I’ve heard that a decorator’s screen would give us some privacy (and hide some storage). However, our condo is tiny and I imagine it will make the space even smaller. Any ideas?
When you are faced with an open space, it is not always ideal to be able to see the whole picture. Maybe the kitchen is a mess, or you’d like to block out a view of the bedroom. Tiny condos and bachelor apartments can be partitioned off with style in many clever ways. Building a screen will give you the privacy and versatility you crave. Screens are also welcome in larger spaces where a partial wall-like break can demarcate different uses.
The most common screen is a movable partition with two, three or four panels. Utilized as a privacy screen it can be decorated elaborately with mouldings and gilded figures that boast a Victorian flourish. Equally appealing, panels can simply be painted in a solid colour. The panels are a blank canvas that allow you to have fun and match up your style. Use wallpaper, tiles, wood blocks, metal or glass to create a unique piece.
Another way to go is shown here. A DIY partition separates the sitting and eating areas. A series of wood planks are strung from two tension bars with space left in between the planks. A solid wall would make each room feel very small, but the openings allow both rooms to breath.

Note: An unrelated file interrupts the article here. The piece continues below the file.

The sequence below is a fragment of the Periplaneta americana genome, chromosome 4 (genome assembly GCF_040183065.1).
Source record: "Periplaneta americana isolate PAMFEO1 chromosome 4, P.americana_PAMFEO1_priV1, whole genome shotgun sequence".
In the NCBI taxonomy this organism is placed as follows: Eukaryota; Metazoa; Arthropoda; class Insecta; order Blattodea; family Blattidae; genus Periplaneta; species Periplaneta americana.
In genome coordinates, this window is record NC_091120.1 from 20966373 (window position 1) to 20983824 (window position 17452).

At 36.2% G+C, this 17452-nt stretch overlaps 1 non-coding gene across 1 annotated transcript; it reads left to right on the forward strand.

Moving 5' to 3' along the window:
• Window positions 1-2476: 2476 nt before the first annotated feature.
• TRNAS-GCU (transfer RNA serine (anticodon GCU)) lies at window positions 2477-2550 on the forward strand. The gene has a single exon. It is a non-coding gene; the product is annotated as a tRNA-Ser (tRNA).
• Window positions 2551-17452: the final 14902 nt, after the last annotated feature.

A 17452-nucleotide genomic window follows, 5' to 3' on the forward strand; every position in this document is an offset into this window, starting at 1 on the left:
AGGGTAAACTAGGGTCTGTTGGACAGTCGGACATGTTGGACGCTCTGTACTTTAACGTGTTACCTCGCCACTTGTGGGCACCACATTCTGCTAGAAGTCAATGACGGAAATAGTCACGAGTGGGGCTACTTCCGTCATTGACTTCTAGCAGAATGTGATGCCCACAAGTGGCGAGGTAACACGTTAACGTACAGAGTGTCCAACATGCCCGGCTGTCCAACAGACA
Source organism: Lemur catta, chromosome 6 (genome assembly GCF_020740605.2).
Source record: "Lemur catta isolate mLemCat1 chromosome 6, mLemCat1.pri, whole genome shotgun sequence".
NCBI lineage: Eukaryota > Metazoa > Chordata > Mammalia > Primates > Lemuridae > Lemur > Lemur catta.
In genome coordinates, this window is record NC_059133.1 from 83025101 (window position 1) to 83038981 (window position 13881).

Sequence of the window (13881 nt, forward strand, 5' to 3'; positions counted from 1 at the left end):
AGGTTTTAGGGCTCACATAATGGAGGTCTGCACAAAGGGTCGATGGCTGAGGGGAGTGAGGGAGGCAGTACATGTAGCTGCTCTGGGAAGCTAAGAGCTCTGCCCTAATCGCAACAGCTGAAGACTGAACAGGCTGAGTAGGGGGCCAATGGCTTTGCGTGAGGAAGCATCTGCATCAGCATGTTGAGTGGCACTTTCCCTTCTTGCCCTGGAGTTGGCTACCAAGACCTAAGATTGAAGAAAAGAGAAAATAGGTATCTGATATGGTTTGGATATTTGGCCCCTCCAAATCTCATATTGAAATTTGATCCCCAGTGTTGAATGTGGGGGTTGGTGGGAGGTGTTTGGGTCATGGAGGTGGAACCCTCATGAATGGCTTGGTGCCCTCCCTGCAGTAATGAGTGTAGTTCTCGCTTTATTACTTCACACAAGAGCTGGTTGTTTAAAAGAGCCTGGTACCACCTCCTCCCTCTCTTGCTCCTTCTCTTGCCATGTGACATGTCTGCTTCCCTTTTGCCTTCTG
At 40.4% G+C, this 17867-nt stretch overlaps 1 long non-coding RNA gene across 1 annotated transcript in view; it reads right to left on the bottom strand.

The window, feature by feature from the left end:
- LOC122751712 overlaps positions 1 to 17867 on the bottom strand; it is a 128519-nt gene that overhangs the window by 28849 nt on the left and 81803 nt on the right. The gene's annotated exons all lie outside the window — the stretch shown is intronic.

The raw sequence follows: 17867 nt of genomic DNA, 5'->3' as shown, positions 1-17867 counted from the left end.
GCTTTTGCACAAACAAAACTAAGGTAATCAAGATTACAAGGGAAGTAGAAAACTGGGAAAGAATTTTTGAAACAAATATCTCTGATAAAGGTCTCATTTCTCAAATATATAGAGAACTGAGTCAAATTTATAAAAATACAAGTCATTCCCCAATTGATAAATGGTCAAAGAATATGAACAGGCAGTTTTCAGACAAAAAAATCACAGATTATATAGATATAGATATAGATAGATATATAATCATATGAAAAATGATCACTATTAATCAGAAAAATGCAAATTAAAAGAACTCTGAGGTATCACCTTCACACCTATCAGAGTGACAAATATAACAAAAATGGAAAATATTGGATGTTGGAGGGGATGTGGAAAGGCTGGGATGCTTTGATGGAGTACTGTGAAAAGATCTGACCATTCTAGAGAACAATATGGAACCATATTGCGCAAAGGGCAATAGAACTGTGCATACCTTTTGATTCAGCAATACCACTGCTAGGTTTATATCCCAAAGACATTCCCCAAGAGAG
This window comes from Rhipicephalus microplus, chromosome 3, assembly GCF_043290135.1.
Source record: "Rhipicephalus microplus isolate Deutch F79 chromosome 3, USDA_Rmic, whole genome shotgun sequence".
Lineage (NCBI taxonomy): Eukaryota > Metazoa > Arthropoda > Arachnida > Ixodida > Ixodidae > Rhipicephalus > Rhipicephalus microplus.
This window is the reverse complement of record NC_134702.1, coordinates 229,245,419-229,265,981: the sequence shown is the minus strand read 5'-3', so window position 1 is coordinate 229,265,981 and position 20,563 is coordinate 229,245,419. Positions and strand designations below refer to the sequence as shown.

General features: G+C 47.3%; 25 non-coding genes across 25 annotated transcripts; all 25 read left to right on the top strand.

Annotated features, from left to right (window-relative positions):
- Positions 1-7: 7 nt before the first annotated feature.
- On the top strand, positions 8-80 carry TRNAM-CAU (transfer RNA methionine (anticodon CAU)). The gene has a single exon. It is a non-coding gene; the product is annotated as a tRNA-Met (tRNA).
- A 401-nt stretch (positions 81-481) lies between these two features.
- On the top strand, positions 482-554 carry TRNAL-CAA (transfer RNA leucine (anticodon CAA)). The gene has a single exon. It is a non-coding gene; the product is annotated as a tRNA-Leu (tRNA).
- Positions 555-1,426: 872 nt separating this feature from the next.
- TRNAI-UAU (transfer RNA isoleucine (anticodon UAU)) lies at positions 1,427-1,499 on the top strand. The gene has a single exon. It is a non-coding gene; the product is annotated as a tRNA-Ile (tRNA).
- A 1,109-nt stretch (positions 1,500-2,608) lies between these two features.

A movable partition is a more permanent solution. Frosted glass panels can be pulled into place to block views while letting light filter through. A simple solution for containing a bedroom is to install a rod and hang a curtain. Fabric choices will complement your style any way you please.
We were visiting friends who had just completed a large renovation and were blown away by their now huge master suite. They combined two rooms and used custom screens to divide up the space. We don’t have a big house but think this is a great idea.
Thank you for your email. Solid walls are built as supports. They delineate space into livable sections, but block access and views from one room to the next. When you take down a wall, first make sure it is not a load-bearing wall or you could end up with the roof at your feet. The larger space can then be reconfigured as you please. Shown here is a clever idea similar to your friends’ project. A custom screen has been erected that does double duty as a bed headboard and decorative backdrop for a shelf counter. The open lattice design allows light, heat and partial views to be exchanged. The bed is not lost in the large space; it is anchored and feels centered and important.
Floor coverings help to map out space changes too. Carpets are not required to match each other. Choose different materials or shades to create a mood that fits a particular section.